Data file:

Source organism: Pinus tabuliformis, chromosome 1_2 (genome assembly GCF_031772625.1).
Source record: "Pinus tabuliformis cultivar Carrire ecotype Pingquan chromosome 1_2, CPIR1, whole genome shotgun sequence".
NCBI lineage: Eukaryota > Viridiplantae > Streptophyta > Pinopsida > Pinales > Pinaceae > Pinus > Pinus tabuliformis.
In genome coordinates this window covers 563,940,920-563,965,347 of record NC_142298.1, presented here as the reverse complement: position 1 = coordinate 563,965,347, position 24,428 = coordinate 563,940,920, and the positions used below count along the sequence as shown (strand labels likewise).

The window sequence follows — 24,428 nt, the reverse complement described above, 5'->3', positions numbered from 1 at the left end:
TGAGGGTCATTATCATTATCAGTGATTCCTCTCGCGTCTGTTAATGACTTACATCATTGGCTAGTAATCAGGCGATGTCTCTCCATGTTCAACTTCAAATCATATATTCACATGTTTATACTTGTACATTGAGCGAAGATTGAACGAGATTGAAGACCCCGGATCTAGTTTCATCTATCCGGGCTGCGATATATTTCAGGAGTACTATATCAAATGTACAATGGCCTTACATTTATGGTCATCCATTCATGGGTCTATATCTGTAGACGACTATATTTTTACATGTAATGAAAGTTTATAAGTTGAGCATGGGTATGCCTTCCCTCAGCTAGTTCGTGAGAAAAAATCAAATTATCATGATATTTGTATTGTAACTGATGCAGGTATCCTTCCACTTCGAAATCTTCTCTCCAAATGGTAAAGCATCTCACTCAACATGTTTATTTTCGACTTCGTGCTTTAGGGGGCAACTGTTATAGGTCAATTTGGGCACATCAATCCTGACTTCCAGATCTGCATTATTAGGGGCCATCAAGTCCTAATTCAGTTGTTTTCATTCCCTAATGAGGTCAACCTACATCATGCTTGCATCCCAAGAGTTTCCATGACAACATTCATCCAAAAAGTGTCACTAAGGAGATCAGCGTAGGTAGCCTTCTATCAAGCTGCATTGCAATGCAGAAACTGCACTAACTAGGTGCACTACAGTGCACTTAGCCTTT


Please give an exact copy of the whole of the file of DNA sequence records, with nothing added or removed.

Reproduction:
Source organism: Pinus tabuliformis, chromosome 1_2 (genome assembly GCF_031772625.1).
Source record: "Pinus tabuliformis cultivar Carrire ecotype Pingquan chromosome 1_2, CPIR1, whole genome shotgun sequence".
NCBI lineage: Eukaryota > Viridiplantae > Streptophyta > Pinopsida > Pinales > Pinaceae > Pinus > Pinus tabuliformis.
In genome coordinates this window covers 563,940,920-563,965,347 of record NC_142298.1, presented here as the reverse complement: position 1 = coordinate 563,965,347, position 24,428 = coordinate 563,940,920, and the positions used below count along the sequence as shown (strand labels likewise).

The window sequence follows — 24,428 nt, the reverse complement described above, 5'->3', positions numbered from 1 at the left end:
TGAGGGTCATTATCATTATCAGTGATTCCTCTCGCGTCTGTTAATGACTTACATCATTGGCTAGTAATCAGGCGATGTCTCTCCATGTTCAACTTCAAATCATATATTCACATGTTTATACTTGTACATTGAGCGAAGATTGAACGAGATTGAAGACCCCGGATCTAGTTTCATCTATCCGGGCTGCGATATATTTCAGGAGTACTATATCAAATGTACAATGGCCTTACATTTATGGTCATCCATTCATGGGTCTATATCTGTAGACGACTATATTTTTACATGTAATGAAAGTTTATAAGTTGAGCATGGGTATGCCTTCCCTCAGCTAGTTCGTGAGAAAAAATCAAATTATCATGATATTTGTATTGTAACTGATGCAGGTATCCTTCCACTTCGAAATCTTCTCTCCAAATGGTAAAGCATCTCACTCAACATGTTTATTTTCGACTTCGTGCTTTAGGGGGCAACTGTTATAGGTCAATTTGGGCACATCAATCCTGACTTCCAGATCTGCATTATTAGGGGCCATCAAGTCCTAATTCAGTTGTTTTCATTCCCTAATGAGGTCAACCTACATCATGCTTGCATCCCAAGAGTTTCCATGACAACATTCATCCAAAAAGTGTCACTAAGGAGATCAGCGTAGGTAGCCTTCTATCAAGCTGCATTGCAATGCAGAAACTGCACTAACTAGGTGCACTACAGTGCACTTAGCCTTT